The road less traveled—it’s an old adage, sure, but also advice worth taking when it comes to exploring U.S. national parks. After all, our beloved parks are crowded: Last year, they had a banner year, with 325 million visitors enjoying (sometimes free) time in the great outdoors. Particular park trails, though, are more crowded than others, and in 2016, 24 million people traveled the U.S. National Parks’ “most popular” trails—a more than seven percent increase from 2015.
That’s where GPS wearable TomTom comes in. In an effort to prevent overcrowding (parks like Utah’s Zion National Park are bustling even in the off-season), the company has teamed up with the National Park Foundation to develop curated digital maps of “off-the-beaten-path” trails throughout the national parks.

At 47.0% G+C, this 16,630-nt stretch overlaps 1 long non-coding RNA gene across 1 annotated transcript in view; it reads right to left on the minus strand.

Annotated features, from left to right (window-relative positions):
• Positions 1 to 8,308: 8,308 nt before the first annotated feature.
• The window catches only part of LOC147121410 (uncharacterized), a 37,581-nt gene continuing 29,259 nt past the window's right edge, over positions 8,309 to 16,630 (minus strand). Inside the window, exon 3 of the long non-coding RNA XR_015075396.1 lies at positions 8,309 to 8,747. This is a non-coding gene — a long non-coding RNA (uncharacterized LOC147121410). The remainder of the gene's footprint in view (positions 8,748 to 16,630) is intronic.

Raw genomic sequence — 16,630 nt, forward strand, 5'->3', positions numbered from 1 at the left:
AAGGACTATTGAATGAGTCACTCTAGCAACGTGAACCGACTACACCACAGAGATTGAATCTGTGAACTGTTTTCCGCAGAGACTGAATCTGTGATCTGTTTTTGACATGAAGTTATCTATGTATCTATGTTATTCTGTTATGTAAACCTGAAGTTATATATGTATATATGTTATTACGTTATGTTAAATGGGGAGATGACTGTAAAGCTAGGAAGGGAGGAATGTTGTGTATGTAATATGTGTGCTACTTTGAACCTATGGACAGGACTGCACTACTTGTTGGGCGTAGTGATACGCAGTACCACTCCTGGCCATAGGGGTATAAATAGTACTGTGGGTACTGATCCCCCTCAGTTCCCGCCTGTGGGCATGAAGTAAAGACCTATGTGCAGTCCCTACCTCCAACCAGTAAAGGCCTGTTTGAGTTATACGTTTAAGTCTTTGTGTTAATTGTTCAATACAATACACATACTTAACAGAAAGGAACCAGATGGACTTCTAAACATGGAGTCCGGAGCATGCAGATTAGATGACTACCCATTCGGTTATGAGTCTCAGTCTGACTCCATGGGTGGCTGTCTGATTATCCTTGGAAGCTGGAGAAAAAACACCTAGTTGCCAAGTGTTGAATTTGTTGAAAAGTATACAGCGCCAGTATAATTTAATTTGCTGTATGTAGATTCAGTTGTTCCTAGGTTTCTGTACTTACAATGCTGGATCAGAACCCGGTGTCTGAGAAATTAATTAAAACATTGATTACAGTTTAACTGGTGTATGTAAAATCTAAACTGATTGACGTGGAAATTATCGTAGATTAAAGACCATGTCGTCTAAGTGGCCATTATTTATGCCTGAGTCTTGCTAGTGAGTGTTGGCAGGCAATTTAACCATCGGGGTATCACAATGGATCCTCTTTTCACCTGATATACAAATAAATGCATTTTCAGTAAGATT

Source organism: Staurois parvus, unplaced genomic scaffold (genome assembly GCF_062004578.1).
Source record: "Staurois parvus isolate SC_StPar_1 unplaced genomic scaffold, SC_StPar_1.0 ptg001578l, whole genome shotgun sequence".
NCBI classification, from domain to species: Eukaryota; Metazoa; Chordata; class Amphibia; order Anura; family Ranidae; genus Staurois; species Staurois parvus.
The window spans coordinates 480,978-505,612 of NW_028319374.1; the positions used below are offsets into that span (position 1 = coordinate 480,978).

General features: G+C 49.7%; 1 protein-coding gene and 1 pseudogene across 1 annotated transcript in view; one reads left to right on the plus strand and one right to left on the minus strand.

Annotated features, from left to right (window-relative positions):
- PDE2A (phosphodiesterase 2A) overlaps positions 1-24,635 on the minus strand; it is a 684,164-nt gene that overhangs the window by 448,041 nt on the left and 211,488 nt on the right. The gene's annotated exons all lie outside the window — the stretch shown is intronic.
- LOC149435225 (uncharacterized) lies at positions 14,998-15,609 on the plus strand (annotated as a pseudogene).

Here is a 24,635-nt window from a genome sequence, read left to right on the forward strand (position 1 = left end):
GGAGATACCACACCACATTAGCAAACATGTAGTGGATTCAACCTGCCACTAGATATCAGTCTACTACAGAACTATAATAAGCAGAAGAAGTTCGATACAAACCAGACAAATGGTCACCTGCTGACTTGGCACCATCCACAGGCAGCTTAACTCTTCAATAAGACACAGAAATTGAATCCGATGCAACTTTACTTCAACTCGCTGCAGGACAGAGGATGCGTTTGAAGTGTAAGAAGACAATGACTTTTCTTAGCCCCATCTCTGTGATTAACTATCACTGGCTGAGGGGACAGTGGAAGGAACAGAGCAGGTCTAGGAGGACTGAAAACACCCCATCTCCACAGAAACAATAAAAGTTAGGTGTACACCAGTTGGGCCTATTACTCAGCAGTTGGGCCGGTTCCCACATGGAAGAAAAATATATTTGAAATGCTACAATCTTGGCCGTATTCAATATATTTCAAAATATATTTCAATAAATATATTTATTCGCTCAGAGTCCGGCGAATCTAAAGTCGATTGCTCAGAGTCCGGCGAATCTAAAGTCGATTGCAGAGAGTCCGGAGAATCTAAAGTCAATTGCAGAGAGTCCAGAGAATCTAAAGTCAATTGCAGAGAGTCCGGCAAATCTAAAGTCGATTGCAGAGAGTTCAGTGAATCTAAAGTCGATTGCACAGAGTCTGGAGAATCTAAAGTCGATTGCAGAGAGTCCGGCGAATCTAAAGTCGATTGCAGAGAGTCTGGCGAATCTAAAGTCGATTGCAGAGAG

How to it works: Find a park near you on TomTom’s site, download a map to a lightly-traveled trail, and instead of trekking by roaring waterfalls at Yosemite’s signature Mist Trail in tandem with hordes of others, you may wind up venturing toward the Elizabeth Lake Trail, which climbs up to a puzzle-piece-shaped, glacial lake, bordered by Unicorn Peak.
At Acadia? You’ll bypass a classic path like Beehive, in lieu of quieter Pemetic West Cliff Trail, complete with high dramatic views. Right now, the program is suggesting 23 less-trekked park trails around the U.S., but TomTom plans to continue growing its suggestions.